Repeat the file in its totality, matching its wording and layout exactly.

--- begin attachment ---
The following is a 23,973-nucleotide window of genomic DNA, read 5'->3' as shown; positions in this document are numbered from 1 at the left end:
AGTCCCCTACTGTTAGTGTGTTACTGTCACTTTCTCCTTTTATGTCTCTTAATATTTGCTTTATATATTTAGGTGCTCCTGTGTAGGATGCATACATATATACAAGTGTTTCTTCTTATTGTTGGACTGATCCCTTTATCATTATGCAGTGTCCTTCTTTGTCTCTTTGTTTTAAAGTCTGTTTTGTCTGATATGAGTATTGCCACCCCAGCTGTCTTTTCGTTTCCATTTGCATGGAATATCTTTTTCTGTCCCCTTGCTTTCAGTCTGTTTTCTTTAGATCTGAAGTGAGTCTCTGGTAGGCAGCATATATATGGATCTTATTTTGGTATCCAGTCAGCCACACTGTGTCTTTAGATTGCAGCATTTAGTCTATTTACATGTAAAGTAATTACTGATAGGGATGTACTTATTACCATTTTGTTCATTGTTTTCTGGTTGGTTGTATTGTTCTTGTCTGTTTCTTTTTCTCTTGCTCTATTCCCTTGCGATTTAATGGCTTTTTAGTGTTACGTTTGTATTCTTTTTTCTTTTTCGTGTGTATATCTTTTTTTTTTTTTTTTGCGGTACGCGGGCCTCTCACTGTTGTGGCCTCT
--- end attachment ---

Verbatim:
The following is a 23,973-nucleotide window of genomic DNA, read 5'->3' as shown; positions in this document are numbered from 1 at the left end:
AGTCCCCTACTGTTAGTGTGTTACTGTCACTTTCTCCTTTTATGTCTCTTAATATTTGCTTTATATATTTAGGTGCTCCTGTGTAGGATGCATACATATATACAAGTGTTTCTTCTTATTGTTGGACTGATCCCTTTATCATTATGCAGTGTCCTTCTTTGTCTCTTTGTTTTAAAGTCTGTTTTGTCTGATATGAGTATTGCCACCCCAGCTGTCTTTTCGTTTCCATTTGCATGGAATATCTTTTTCTGTCCCCTTGCTTTCAGTCTGTTTTCTTTAGATCTGAAGTGAGTCTCTGGTAGGCAGCATATATATGGATCTTATTTTGGTATCCAGTCAGCCACACTGTGTCTTTAGATTGCAGCATTTAGTCTATTTACATGTAAAGTAATTACTGATAGGGATGTACTTATTACCATTTTGTTCATTGTTTTCTGGTTGGTTGTATTGTTCTTGTCTGTTTCTTTTTCTCTTGCTCTATTCCCTTGCGATTTAATGGCTTTTTAGTGTTACGTTTGTATTCTTTTTTCTTTTTCGTGTGTATATCTTTTTTTTTTTTTTTTGCGGTACGCGGGCCTCTCACTGTTGTGGCCTCT